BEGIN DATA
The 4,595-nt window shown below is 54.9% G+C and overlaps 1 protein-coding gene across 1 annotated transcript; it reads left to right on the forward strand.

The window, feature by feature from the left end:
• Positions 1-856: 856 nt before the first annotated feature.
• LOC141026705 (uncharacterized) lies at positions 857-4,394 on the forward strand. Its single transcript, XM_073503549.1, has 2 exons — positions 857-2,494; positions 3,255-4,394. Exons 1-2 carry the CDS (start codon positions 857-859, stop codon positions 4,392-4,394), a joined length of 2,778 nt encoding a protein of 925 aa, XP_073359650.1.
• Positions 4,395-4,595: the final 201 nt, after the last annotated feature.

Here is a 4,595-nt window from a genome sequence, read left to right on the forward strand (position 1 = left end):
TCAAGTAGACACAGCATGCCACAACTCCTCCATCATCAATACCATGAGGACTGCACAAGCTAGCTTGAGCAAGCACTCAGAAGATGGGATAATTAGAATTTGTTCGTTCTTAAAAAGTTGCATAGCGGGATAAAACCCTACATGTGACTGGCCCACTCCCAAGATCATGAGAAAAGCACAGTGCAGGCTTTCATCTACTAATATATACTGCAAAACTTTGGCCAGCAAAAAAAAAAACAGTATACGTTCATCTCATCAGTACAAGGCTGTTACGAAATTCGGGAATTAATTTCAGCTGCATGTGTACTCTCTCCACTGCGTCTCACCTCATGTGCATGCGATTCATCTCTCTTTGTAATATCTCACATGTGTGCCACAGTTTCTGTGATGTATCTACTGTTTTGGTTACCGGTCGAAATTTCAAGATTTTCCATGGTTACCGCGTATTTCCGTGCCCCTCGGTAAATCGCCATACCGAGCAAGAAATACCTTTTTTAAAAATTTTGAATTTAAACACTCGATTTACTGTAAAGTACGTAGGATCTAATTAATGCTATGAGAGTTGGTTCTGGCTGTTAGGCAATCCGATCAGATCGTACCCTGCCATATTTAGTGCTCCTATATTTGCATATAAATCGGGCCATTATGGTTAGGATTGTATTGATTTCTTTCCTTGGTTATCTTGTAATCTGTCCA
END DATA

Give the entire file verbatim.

The 4,595-nt window shown below is 54.9% G+C and overlaps 1 protein-coding gene across 1 annotated transcript; it reads left to right on the forward strand.

The window, feature by feature from the left end:
• Positions 1-856: 856 nt before the first annotated feature.
• LOC141026705 (uncharacterized) lies at positions 857-4,394 on the forward strand. Its single transcript, XM_073503549.1, has 2 exons — positions 857-2,494; positions 3,255-4,394. Exons 1-2 carry the CDS (start codon positions 857-859, stop codon positions 4,392-4,394), a joined length of 2,778 nt encoding a protein of 925 aa, XP_073359650.1.
• Positions 4,395-4,595: the final 201 nt, after the last annotated feature.

Here is a 4,595-nt window from a genome sequence, read left to right on the forward strand (position 1 = left end):
TCAAGTAGACACAGCATGCCACAACTCCTCCATCATCAATACCATGAGGACTGCACAAGCTAGCTTGAGCAAGCACTCAGAAGATGGGATAATTAGAATTTGTTCGTTCTTAAAAAGTTGCATAGCGGGATAAAACCCTACATGTGACTGGCCCACTCCCAAGATCATGAGAAAAGCACAGTGCAGGCTTTCATCTACTAATATATACTGCAAAACTTTGGCCAGCAAAAAAAAAAACAGTATACGTTCATCTCATCAGTACAAGGCTGTTACGAAATTCGGGAATTAATTTCAGCTGCATGTGTACTCTCTCCACTGCGTCTCACCTCATGTGCATGCGATTCATCTCTCTTTGTAATATCTCACATGTGTGCCACAGTTTCTGTGATGTATCTACTGTTTTGGTTACCGGTCGAAATTTCAAGATTTTCCATGGTTACCGCGTATTTCCGTGCCCCTCGGTAAATCGCCATACCGAGCAAGAAATACCTTTTTTAAAAATTTTGAATTTAAACACTCGATTTACTGTAAAGTACGTAGGATCTAATTAATGCTATGAGAGTTGGTTCTGGCTGTTAGGCAATCCGATCAGATCGTACCCTGCCATATTTAGTGCTCCTATATTTGCATATAAATCGGGCCATTATGGTTAGGATTGTATTGATTTCTTTCCTTGGTTATCTTGTAATCTGTCCA